Targets are missed across UK – with some heart attack and stroke victims waiting up to nine hours for help.
Lives are at risk because patients are facing unacceptably long waits for a 999 response, UK paramedics say.
Average waits for emergency callouts for problems such as heart attacks and strokes are taking more than twice as long as they should in England.
Targets are being missed elsewhere in the UK too, with reports emerging of some seriously ill patients waiting up to nine hours for an ambulance.
There are numerous investigations ongoing into deaths linked to delays.
Cases involve both waits for crews to reach patients, as well as delays when ambulances arrive at A&E but spend hours queuing outside, because the hospital is too overcrowded to accept the patient.
The problems have forced all ambulance services to be put on their highest levels of alert – meaning patients who can make their own way to hospital are told to do so.
A number of services have also brought in the military to support crews.
The BBC has received reports of numerous serious incidents across the UK.
In one case that is being investigated, an individual had a cardiac arrest after waiting more than five hours in the back of an ambulance outside Worcestershire Royal Hospital.
In another in the East of England it took an hour to get to a call classed as immediately life-threatening. The individual was found dead.
The ambulance service said crews had been delayed because of the number of ambulances stuck queuing outside local hospitals.
Details have also emerged of a 66-year-old man who spent four hours lying face down on the floor with a punctured lung, while there are a number of reports of stroke and heart attack patients waiting up to nine hours for an ambulance to arrive.
One of those who faced a long wait was 82-year-old Margaret Root. It took nearly six hours for an ambulance to come, and she then waited for another three hours outside hospital.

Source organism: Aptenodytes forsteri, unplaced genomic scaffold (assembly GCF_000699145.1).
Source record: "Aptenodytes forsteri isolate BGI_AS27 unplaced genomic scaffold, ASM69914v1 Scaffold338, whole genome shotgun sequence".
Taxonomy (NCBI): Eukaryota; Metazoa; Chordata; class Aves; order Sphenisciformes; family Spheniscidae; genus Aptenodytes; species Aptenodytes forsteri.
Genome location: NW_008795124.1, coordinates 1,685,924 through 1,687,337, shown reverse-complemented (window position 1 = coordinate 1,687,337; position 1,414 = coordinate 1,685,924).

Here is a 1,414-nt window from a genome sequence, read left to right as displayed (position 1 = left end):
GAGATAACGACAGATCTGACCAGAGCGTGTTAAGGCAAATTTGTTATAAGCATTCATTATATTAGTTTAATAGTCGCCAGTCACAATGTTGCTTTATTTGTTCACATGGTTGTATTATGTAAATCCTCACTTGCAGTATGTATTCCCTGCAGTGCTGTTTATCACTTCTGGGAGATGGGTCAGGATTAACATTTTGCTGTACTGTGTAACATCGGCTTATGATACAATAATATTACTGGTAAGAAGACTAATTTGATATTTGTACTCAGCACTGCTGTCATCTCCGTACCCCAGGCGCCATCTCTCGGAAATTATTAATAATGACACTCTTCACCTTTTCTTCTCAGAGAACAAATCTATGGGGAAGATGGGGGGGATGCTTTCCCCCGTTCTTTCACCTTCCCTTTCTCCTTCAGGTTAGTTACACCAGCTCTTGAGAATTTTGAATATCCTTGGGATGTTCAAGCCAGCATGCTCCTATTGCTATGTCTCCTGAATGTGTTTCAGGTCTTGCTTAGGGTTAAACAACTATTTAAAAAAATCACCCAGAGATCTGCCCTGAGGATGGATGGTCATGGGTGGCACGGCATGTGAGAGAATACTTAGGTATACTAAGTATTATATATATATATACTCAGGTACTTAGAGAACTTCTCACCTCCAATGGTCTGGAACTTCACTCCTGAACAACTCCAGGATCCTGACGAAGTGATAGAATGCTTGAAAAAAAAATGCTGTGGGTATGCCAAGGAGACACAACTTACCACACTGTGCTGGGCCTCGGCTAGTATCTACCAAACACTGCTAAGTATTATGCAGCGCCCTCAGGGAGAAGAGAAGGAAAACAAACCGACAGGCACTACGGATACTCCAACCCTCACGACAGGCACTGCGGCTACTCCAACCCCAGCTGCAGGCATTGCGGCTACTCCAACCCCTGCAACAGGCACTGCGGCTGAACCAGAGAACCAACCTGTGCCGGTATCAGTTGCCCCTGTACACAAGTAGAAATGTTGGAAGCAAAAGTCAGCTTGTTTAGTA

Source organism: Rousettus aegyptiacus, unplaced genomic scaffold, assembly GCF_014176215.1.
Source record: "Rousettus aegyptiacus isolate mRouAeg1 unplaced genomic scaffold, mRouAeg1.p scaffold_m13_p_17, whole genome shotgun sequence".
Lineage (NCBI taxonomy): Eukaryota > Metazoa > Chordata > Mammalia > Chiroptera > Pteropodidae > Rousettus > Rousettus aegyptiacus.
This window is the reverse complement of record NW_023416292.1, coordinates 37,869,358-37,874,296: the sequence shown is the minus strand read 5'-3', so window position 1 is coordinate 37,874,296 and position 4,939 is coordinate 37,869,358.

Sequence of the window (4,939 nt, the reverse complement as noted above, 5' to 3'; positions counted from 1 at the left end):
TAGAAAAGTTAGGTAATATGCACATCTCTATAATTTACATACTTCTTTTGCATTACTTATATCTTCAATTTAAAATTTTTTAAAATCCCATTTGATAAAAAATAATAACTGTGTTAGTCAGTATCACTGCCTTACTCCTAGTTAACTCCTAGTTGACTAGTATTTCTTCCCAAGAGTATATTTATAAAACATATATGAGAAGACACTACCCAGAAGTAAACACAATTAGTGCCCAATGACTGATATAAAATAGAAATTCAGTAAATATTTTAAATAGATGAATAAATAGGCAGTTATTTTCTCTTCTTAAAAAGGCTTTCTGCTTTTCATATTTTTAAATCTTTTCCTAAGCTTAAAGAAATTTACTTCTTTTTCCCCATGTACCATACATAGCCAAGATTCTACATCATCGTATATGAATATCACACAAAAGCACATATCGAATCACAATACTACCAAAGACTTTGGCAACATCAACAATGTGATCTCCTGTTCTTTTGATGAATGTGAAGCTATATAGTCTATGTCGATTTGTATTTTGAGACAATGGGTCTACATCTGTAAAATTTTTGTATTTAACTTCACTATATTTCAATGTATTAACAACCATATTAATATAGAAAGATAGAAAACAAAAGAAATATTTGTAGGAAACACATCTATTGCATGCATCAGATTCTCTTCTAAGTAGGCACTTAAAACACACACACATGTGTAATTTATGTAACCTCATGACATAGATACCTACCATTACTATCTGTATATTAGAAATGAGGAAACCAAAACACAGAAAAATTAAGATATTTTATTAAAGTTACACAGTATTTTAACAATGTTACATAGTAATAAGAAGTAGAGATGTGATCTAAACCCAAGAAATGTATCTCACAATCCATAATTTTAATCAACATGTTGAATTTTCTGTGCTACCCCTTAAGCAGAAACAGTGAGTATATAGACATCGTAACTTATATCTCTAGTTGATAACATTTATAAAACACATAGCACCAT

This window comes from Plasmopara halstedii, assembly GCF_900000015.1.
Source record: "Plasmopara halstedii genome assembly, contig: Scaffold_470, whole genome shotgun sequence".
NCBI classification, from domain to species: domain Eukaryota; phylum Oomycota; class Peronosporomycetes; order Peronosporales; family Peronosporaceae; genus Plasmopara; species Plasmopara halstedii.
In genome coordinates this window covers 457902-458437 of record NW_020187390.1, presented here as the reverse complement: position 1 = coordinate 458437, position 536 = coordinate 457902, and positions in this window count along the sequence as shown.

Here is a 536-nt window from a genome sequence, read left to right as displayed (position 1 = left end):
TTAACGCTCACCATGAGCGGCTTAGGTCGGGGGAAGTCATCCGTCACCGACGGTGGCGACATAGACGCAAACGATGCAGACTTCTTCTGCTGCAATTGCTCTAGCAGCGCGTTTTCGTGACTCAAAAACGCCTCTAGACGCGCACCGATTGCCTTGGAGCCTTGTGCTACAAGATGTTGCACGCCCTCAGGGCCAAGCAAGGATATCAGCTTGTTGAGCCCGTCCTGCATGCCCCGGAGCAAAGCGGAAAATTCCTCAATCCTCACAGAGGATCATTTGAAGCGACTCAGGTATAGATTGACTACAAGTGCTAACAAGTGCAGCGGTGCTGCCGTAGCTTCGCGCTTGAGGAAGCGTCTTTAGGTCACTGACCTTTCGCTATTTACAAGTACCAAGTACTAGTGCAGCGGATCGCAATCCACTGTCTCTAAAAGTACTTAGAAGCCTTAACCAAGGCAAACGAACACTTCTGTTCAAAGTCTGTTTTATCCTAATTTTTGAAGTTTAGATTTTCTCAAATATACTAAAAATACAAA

When she was finally admitted, her family was told it was too late to give her the drugs needed to reverse the effects of the stroke.
Her granddaughter Christina White-Smith said her grandmother had been “hugely let down”.
She said she did not blame the staff because they were “amazing” when they got to her grandmother, but said she is angry the NHS is not getting the help it needs.
“I don’t think people are aware of the severity of the situation.”
Richard Webber, a spokesman for the College of Paramedics and a working paramedic, said the waits patients were experiencing were “unacceptable”.
“We have members who have been working for 20, 30 years, and they have never before experienced anything like this at this time of the year.
“Every day services are holding hundreds of 999 calls with no-one to send.
“The ambulance service is simply not providing the levels of service they should – patients are waiting too long and that is putting them at risk.”
He said the delays in handing patients over to hospital staff were causing havoc.
Mr Webber said waits of three or four hours were not uncommon.
“It means on a 12-hour shift we can only attend two or three incidents, whereas previously we would do six, seven or eight,” he added.
His evidence is supported by data collected by the Association of Ambulance Chief Executives, which shows the number of hours lost to handover delays lasting more than an hour, is now more than twice as high as it was in January.
The impact on response times is clear. The latest data for September shows in England category one cases classed as immediately life-threatening, such as cardiac arrests, took more than nine minutes on average to reach.
The target is seven minutes and research shows every one-minute delay reduces the chances of survival by 10% for cardiac arrests.
Category two cases cover emergencies including heart attacks, strokes and burns. They are meant to be reached in 18 minutes on average, but took more than 45.
Response targets are also being missed in other parts of the UK.
In Wales, the Healthcare Inspectorate recently warned delays were presenting a risk to patients.
Shortly afterwards the ambulance service there requested help from the military.
There appear to be numerous reasons behind the problems.
There are also signs that the pandemic and the disruption it has caused to health care and everyday life, has meant the health of frail and vulnerable people has deteriorated, leading to more demand on services.
Calls to the ambulance service are up by around a quarter on the numbers seen before the pandemic.
Hospitals are also reporting problems trying to discharge patients who are medically fit to leave but cannot because there is no social care available to support them in the community.
This is causing significant delays admitting patients onto wards, and in turn is leading to long waits for ambulance crews arriving with patients.
The head of the Scottish Ambulance Service, Pauline Howie, recently made an apology to the public, describing the pressures being faced as “unprecedented”.
Chris Hopson, of NHS Providers, which represents both ambulance and hospital bosses in England, said the system was “severely stretched”.
“What is worrying now is that they are all operating right at their limits and we are not yet into winter, when there’s every chance these pressures could step up still further.”
Additional reporting by Tim Vizard and Katherine Roberts
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